Ontario’s Ministry of Labour (MOL) will be targeting workplaces with vulnerable workers for 2014-15, as revealed at Partners in Prevention 2014, Canada's largest health and safety conference and trade show.
After extensive stakeholder consultations, the MOL found more work needs to be done with vulnerable workers, which includes Aboriginal Peoples, youth, immigrants, those who have been out of work long-term, people with disabilities and social assistance recipients.
The stakeholders identified literacy and language barriers, and said more outreach needed to be done with this group.
“Maybe we could work with church organizations; there are a lot of organizations out there that support vulnerable workers and we should be tapping into them to get information out,” said Carol Sackville-Duyvelshoff, the director of the ministry's OHS branch, speaking at the conference in Mississauga, Ont., on April 29, which is hosted by Workplace Safety and Prevention Services (WSPS).
In its 2013 blitz of new and young workers — a segment of the “vulnerable worker” population — the MOL issued 8,139 orders and 195 stop work orders for employers in the industrial sector alone. This blitz focused on workers aged 14 to 24, or 25 years or older who have been in the workplace for less than six months or who have been reassigned to a new job.
The most common orders issued were to maintain equipment in good working condition and provide information, instruction and supervision.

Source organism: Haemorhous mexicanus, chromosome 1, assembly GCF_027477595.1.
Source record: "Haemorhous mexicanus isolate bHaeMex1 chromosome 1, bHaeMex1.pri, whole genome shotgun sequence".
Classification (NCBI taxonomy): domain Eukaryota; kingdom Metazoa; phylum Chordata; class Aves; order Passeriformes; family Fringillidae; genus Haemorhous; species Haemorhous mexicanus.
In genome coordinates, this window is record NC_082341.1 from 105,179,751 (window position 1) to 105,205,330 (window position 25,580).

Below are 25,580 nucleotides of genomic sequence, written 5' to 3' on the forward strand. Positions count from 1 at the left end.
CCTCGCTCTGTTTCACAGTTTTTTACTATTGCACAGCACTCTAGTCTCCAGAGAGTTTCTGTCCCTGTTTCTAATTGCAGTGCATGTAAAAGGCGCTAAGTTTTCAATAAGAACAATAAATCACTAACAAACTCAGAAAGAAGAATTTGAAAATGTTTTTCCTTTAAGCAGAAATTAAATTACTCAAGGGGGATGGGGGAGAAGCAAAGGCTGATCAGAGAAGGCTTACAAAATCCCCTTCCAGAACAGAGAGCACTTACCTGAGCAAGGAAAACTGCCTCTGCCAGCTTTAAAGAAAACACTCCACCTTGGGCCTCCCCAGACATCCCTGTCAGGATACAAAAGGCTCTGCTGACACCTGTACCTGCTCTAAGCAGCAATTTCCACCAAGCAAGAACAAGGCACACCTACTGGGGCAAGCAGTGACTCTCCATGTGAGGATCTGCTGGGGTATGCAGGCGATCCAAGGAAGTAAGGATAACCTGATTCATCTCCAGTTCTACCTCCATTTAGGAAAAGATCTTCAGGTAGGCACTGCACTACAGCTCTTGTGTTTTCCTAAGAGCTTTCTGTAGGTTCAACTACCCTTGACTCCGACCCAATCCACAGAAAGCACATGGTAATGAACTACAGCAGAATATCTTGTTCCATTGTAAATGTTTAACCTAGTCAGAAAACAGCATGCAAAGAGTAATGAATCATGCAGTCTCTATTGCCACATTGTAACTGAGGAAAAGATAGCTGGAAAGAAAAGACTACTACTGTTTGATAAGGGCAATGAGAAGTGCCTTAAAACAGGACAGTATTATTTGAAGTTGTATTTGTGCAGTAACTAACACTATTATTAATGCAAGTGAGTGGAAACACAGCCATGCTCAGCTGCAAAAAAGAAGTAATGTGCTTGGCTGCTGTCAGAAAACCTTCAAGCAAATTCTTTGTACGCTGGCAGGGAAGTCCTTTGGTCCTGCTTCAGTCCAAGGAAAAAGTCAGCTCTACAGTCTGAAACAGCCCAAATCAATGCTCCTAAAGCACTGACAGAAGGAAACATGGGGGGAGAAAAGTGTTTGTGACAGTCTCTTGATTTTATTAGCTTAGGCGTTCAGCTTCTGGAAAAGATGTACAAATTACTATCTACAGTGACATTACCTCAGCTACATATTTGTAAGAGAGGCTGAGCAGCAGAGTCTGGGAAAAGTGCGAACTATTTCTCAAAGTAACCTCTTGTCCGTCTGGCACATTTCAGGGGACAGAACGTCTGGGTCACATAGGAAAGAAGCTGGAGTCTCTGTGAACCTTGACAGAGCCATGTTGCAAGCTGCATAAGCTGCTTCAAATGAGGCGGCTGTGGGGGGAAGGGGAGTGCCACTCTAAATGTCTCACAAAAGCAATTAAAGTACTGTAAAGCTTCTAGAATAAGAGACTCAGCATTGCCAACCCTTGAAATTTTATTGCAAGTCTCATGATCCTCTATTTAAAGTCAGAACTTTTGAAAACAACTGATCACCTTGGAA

As a result of the high number of orders, the MOL is launching another new and young worker blitz from May to August of this year.
Small business is another priority for Ontario's Ministry of Labour in 2014-15. The stakeholder consultations in 2013 revealed small businesses need help complying with occupational health and safety legislation.
“What we heard from small businesses is ‘We’re really busy, we don’t have a lot of time, we’re trying to keep our business alive, can you just tell us very simply how to become compliant with the act,” said Sackville-Duyvelshoff.
The MOL released two new inspection videos in 2013 to help companies understand what an inspector is looking for when they come on site. It now has 19 inspector videos and also has 20 podcasts and two interactive tools on its website. But small business owners are asking for information in other ways.
“They said ‘Resources on the web are good, but can you look at other channels because we’re not always sitting in front of our computers,’” said Sackville-Duyvelshoff.
Rounding out the upcoming areas of focus for the MOL after vulnerable workers and small businesses are high hazard areas, collaborative partnerships, integrated service delivery and promoting the health and safety culture, she said.
“All the activities we’re doing in 2014-15 link back to these six priorities.”
© Copyright Canadian Occupational Safety, Thomson Reuters Canada Limited. All rights reserved.